Sally Porter's Web Log
The Brilliance of Kokoschka’s Bride of the Wind (1914) 
Monday, February 22, 2010, 03:35 PM - General
Posted by Administrator
In 1914, Oskar Kokoschka painted himself and the love of his life, Alma Mahler, in the expressionist masterpiece Bride of the Wind (1914). During their tempestuous relationship, the previously widowed Alma rejected his multiple proposals for marriage, eventually marrying the famous architect and founder of the Bauhaus, Walter Gropius. During his life, Kokoschka never ceased devotion to his love, Alma.

In homage to his love, Kokoschka began the painting to become known as Bride of the Wind or The Tempest. The large canvas, 71 1/4” x 86 5/8”, allowed Kokoschka to physically immerse himself in the creation of this passionate universe. He and Alma are alone with the purple mountains in the distance, lit by a shining moon eclipsed by a black sun and entombed amid the swirling, crashing waves of paint.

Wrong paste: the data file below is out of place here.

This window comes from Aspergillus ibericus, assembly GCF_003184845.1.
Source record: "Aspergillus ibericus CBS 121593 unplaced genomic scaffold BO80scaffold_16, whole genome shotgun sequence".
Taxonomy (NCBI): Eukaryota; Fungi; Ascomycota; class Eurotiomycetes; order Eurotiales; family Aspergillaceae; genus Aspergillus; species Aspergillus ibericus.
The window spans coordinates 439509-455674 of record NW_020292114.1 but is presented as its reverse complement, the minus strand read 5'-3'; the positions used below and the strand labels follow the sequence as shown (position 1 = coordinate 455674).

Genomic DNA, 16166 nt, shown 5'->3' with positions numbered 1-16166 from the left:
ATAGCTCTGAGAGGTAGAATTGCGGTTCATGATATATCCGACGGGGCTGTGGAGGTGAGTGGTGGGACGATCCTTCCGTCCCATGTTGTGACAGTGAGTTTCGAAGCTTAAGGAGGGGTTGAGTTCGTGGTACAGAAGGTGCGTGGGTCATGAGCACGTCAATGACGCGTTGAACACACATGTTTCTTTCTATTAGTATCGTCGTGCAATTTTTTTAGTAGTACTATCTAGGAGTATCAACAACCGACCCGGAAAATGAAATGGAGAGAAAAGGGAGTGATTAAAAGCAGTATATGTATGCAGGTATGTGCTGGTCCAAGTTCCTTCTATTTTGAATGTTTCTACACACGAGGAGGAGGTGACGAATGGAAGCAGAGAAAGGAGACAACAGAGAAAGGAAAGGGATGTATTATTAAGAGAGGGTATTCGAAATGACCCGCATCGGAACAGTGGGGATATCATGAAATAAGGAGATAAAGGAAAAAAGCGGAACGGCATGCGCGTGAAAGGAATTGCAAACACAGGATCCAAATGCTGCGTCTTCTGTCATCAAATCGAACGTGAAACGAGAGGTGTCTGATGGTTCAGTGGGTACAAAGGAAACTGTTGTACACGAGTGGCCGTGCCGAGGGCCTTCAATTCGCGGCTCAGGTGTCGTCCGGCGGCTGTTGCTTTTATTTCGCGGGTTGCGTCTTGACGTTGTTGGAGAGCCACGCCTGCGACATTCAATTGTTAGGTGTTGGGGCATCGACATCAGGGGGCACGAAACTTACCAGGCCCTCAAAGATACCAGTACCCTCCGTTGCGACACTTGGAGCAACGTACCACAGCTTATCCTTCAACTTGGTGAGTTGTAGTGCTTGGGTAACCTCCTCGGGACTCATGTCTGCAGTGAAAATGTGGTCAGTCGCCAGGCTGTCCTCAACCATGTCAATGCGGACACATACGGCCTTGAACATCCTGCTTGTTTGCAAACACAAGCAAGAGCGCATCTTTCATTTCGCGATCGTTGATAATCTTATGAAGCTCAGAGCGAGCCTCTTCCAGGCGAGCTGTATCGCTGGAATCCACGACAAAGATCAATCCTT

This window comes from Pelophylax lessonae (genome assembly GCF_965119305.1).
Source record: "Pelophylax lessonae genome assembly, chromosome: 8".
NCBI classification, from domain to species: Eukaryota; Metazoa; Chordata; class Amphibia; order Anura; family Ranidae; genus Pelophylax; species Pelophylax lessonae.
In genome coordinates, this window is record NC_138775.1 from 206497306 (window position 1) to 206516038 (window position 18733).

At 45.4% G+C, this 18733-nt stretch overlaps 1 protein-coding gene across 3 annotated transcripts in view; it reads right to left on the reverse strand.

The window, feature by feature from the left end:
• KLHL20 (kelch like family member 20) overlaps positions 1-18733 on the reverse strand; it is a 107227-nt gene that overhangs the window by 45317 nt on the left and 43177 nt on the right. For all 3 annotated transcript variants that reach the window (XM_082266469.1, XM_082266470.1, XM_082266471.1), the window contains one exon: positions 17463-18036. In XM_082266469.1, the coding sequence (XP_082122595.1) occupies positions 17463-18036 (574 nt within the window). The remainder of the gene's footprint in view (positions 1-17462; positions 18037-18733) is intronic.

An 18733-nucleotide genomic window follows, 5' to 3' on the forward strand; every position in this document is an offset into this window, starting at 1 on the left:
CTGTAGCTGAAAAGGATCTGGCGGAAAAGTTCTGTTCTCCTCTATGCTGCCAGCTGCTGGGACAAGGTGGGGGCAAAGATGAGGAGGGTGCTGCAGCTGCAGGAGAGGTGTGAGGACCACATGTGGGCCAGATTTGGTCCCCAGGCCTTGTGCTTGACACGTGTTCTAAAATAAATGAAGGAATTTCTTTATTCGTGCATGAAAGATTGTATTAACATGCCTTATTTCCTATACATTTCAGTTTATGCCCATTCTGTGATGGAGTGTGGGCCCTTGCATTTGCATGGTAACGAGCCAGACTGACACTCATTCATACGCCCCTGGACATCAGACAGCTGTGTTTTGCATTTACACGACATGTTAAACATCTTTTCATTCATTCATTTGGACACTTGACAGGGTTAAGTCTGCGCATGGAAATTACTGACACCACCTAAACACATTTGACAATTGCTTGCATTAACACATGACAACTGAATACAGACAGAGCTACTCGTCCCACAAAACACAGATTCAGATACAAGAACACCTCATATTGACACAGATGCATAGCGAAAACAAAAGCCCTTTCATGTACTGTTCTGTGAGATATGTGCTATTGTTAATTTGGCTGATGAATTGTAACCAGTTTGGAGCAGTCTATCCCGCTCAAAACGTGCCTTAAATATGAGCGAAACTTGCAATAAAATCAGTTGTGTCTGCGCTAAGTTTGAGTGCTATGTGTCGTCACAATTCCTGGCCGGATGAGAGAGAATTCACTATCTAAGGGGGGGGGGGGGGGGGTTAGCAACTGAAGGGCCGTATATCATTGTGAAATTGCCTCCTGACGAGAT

Alma rests beside him like a specter in pale whites and silvery, almost metallic grays, with eyes closed, sleeping peacefully. Kokoschka is awake with a troubled stare consuming his visage, covered in brutish strokes of gray, blue, rose and rust. In this moment, they are together, protected from the stormy currents by an arch of multi-colored, knotted brushstrokes above their heads. Their bodies are covered in shimmering sheets of white reflecting muted blue-greens and brilliant blues, with touches of olive and lime greens from the surrounding roiling sea. An electrical storm of emotion grips the couple in their nocturnal embrace amid the water.

Oskar created a place of being where Alma would remain his forever in this timeless painting of two lovers in embrace.

Sally Porter

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